Last update: January 27, 1999.

Originally posted on The Frog Engine

Introduction |

I knew about volumetric fog, but had never seen it in real time. Two weeks ago I have seen Unreal for the first time, and the fog effects impressed me. Then I saw screen shots of the upcoming Quake III : Arena. Since then, I want volumetric fog. I had no clues how to do it with a portal/cell world. That is, until I wrote down the fog equation on a sheet of paper.

Volumetric fog model |

To use the word "volumetric" to describe fog is redundant: the visual appearance of fog is due to particles in suspension, and those particles occupy a volume in space. The more dense the particle distribution (i.e.: the more there is particles per area of space), the less you can see through the fog. The particles in suspension is what is blocking the light, and the fog color is nothing more then the particles color. If the particles are red, you see red fog. The thicker the fog volume is, the less you can see (more particles in the way). Effectively, the fog intensity (or the number of particles) visible is a function of the fog volume depth.

There is three well know functions to model fog: linear fog, exponential fog and exponential squared fog. For reasons that will come to light soon, I will only consider linear fog.

The linear fog function specify that the fog intensity is directly proportional to the depth of the fog volume:

**I = density * ( Zmax - Zmin )**

where **I** is the fog
intensity at a point, **density** is just that, the fog density, and **Zmin**,
**Zmax** defines the depth of the fog volume.

To blend the fog color with a polygon, the equation is always the same:

**C = I * F + ( 1 - I ) * P**

where **C** is the final color,**
I** then fog intensity, **F** the fog color and **P** the
polygon's color.

This equation can be rendered using alpha blended Gouraud shaded polygons. Simply
replace **I** with **alpha** in the above equation and use the
fog color as the color for the Gouraud shaded polygon. When I say Gouraud shaded polygon
here, I mean that the alpha is interpolated linearly, not the color which is constant.

Fog in cells |

Basically, each cell have an fog density and a fog color. If a cell is to have no fog
at all, it's fog density is set to 0. To render the fog volume, we need to compute the
intensity **I** at each vertices, and for this, we need to find **Zmin**
and **Zmax**.

When we render through a portal, we have to compute the plane equation in view space for that portal before entering the fogged cell. This plane equation coincide with the beginning of the fog volume (the cell's hull is the fog volume).

Given the plane equation of the portal ( in view space):

**Ax + By + Cz + D = 0**

We easily obtain:

**Zmin = Z = - ( Ax + By + D ) / C**

Similarly, for any polygon behind the portal, we take it's plane equation in view space to obtain:

**Zmax = Z = - ( Ax + By + D ) / C**

So for each polygon rendered through a portal, we need to compute **alpha =
density * ( Zmax - Zmin )** for each vertices. A fog polygon is then generated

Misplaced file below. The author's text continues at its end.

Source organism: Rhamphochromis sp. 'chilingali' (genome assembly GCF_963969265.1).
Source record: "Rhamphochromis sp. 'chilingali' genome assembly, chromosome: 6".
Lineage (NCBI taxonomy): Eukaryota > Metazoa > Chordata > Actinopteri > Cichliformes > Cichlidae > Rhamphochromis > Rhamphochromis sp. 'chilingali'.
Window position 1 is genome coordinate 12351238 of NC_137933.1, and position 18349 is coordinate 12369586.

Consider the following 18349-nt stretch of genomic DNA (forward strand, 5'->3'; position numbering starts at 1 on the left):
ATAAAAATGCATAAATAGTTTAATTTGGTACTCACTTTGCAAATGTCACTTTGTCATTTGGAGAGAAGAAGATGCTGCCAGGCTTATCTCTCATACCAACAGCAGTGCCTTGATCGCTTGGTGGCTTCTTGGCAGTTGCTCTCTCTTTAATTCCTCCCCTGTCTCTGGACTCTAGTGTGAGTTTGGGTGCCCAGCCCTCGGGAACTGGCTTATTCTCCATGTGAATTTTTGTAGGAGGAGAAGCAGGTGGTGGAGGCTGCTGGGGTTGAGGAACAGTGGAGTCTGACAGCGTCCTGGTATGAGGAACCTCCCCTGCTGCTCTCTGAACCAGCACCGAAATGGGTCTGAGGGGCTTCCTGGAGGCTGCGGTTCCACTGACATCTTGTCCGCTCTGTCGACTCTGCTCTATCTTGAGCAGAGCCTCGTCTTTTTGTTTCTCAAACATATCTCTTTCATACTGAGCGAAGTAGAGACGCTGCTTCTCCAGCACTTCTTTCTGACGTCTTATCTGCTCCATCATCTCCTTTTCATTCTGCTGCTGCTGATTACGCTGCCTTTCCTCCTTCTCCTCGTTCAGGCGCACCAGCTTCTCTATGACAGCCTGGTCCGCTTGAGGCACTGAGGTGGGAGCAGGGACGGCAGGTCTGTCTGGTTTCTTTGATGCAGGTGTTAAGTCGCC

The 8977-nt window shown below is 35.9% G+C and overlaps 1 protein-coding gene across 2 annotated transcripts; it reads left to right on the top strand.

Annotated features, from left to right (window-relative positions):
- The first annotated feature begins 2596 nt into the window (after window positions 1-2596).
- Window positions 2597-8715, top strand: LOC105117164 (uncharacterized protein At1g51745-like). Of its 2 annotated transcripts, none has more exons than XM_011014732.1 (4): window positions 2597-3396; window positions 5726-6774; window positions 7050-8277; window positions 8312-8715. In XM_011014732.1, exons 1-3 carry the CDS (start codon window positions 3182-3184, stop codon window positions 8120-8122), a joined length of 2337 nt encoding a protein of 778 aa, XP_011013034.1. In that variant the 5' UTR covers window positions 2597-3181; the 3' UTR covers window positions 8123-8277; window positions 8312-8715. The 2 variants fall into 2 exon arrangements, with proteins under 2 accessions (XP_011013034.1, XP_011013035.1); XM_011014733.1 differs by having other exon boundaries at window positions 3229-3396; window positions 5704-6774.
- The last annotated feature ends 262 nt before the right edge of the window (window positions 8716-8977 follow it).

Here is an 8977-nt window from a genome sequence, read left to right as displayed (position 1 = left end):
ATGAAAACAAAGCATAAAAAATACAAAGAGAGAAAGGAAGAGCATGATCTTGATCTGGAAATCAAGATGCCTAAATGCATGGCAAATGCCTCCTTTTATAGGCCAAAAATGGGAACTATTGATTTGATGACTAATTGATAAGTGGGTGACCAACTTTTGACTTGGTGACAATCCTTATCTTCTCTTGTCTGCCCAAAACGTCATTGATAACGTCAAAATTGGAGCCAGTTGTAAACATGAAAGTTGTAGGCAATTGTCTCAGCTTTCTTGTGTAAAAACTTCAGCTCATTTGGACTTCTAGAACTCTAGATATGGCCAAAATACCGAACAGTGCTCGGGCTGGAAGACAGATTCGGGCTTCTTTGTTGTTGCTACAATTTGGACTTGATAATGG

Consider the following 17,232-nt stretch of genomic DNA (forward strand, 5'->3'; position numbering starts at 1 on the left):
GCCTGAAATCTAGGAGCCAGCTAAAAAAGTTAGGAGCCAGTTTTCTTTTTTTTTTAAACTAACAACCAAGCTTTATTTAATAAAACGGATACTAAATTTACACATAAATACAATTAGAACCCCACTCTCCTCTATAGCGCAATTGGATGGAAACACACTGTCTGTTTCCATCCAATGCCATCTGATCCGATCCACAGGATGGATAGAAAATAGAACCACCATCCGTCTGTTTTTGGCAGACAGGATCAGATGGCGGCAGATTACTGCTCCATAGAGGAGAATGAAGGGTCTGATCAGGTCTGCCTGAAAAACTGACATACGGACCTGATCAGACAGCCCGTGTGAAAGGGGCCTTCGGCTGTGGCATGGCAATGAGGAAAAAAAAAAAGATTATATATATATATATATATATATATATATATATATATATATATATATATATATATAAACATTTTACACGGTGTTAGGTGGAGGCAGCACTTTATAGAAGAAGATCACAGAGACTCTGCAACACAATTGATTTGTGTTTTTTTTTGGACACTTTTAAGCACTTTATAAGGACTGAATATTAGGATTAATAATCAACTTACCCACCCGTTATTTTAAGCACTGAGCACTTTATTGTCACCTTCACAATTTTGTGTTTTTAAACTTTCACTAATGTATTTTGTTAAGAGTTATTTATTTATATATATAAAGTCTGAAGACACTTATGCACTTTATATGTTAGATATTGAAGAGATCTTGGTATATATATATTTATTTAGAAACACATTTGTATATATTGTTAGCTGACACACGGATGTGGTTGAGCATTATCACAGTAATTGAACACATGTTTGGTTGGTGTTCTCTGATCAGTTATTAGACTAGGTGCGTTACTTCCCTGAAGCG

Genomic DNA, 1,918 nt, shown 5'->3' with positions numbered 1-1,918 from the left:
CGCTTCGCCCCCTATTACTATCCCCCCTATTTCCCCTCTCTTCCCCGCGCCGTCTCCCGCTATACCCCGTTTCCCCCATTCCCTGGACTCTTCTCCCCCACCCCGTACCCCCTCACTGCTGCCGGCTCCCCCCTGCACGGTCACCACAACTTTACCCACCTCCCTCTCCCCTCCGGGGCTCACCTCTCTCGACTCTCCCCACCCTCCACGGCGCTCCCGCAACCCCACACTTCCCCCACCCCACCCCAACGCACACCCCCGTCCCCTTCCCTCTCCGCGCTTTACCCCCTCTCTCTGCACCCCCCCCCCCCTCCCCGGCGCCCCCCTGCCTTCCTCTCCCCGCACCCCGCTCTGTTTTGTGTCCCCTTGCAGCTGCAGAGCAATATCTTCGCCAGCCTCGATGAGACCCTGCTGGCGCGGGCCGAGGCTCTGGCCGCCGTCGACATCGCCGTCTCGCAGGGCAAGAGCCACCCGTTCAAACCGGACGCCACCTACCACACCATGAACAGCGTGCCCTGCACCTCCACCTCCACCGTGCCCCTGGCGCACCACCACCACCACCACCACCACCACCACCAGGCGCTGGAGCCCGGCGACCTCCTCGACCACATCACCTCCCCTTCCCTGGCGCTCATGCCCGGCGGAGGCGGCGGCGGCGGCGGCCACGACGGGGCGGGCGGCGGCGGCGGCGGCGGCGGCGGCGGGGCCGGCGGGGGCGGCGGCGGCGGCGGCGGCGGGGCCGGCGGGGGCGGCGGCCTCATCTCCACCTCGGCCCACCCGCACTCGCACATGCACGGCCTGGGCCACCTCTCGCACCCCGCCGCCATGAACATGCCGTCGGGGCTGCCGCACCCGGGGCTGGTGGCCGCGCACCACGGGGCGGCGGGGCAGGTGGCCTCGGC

using the alpha values and rendered on top of the original polygon. If a hardware device
directly support linear fog, we don't even need to render the fog polygons in a second
pass. If the hardware doesn't support linear fog, then we have to use alpha blending in a
second pass.

The reason I use linear fog is that you can use a Gouraud shaded polygon to render the fog polygons. Another reason is that DirectX and probably most hardware currently only support linear fog.

The problem |

Consider a cell with fog which is on top of another cell with fog. Both cells use fog
with the same color and same density. Both fog volume share a plane which coincide with
the portal between them. Since the **( Zmax - Zmin )** factors will most
probably be different, the fog intensities will also be different. Using linear fog, I
easily demonstrate that the linearity is broke if we render each fog volume separately:

**T = Ia * F + ( 1 - Ia ) * P**
(1)

**C = Ib * F + ( 1 - Ib ) * T**
(2)

Substitute (1) in (2) and you get:

**C = Ib * F + ( 1 - Ib ) * ( Ia * F +
( 1 - Ia ) * P )**

Rearranging, you get:

**C = (Ia + Ib - Ia * Ib ) * F + ( 1 -
( Ia + Ib - Ia * Ib ) ) * P**

If we use **I = ( Ia + Ib - Ia * Ib )**, we get:

**C = I * F + ( 1 - I ) * P**

Now if **I** is linear, everything is ok. If it is not, the solution is
not exact.

If we write Ia and Ib as:

** Ia = density * ( Z3 - Z2 )
Ib = density * ( Z2 - Z1 )**

We then can write **I** as:

**I = density * ( Z3 - Z2 ) + density
* ( Z2 - Z1 ) - density * ( Z3 - Z2 ) * density * ( Z2 - Z1 )**

Rearranging, we finally get:

**I = density * ( Z3 - Z1 ) - density
* density * ( Z3 - Z2 ) * ( Z2 - Z1 )**

This is clearly non linear. The exact solution for linear fog would have been:

**I = density * ( Z3 - Z1 )**

Solutions to the problem |

The first solution is simple: simply ignore it. It may look good, it may look not so good, only testing will tell. More to come when I implement the fog volumes.

The second solution is to regroup fog volumes together. This will only be valid if the fog color and fog density is the same in all fog volume joined together. The concept of "rooms", consisting of multiple cells, could be used for that. This solution doesn't work if different fog colors are combined.

Right now, I think that the first solution should be good enough. It is not an exact solution, but we are talking about a 3D action game here, and speed is more important. Joining fog volumes is not exactly a fast thing to do.

Comparison between solution one and the exact solution in a typical game scene:

density = 1 / 100

Z3 = 90

Z2 = 60

Z1 = 40

Solution1: **I = 0.44**

Exact solution: **I = 0.5**

Right there, you can see an error of 12%. I expect this to be even worse for more cells. It means that you should rather use big fogged cells then a lot of small ones. Only testing will tell if solution 1 is ok.